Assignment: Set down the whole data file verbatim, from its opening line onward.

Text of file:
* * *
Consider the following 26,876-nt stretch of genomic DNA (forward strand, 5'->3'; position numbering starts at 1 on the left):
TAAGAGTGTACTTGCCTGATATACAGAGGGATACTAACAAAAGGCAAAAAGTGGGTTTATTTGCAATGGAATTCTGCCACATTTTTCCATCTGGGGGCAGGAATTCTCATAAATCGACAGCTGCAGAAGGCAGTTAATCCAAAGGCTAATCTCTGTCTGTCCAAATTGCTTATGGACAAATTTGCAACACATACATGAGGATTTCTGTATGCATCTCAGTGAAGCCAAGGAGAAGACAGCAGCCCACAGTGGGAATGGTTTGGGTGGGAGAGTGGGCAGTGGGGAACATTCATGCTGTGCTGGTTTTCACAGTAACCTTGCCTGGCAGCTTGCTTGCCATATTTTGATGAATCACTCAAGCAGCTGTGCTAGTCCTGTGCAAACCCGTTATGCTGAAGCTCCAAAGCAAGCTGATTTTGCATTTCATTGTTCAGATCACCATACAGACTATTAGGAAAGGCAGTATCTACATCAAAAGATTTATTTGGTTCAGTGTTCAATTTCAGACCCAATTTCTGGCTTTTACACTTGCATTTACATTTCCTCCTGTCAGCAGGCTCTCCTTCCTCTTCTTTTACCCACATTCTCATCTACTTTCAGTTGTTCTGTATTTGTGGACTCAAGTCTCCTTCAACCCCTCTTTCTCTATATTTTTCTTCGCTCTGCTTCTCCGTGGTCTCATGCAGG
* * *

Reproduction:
Consider the following 26,876-nt stretch of genomic DNA (forward strand, 5'->3'; position numbering starts at 1 on the left):
TAAGAGTGTACTTGCCTGATATACAGAGGGATACTAACAAAAGGCAAAAAGTGGGTTTATTTGCAATGGAATTCTGCCACATTTTTCCATCTGGGGGCAGGAATTCTCATAAATCGACAGCTGCAGAAGGCAGTTAATCCAAAGGCTAATCTCTGTCTGTCCAAATTGCTTATGGACAAATTTGCAACACATACATGAGGATTTCTGTATGCATCTCAGTGAAGCCAAGGAGAAGACAGCAGCCCACAGTGGGAATGGTTTGGGTGGGAGAGTGGGCAGTGGGGAACATTCATGCTGTGCTGGTTTTCACAGTAACCTTGCCTGGCAGCTTGCTTGCCATATTTTGATGAATCACTCAAGCAGCTGTGCTAGTCCTGTGCAAACCCGTTATGCTGAAGCTCCAAAGCAAGCTGATTTTGCATTTCATTGTTCAGATCACCATACAGACTATTAGGAAAGGCAGTATCTACATCAAAAGATTTATTTGGTTCAGTGTTCAATTTCAGACCCAATTTCTGGCTTTTACACTTGCATTTACATTTCCTCCTGTCAGCAGGCTCTCCTTCCTCTTCTTTTACCCACATTCTCATCTACTTTCAGTTGTTCTGTATTTGTGGACTCAAGTCTCCTTCAACCCCTCTTTCTCTATATTTTTCTTCGCTCTGCTTCTCCGTGGTCTCATGCAGG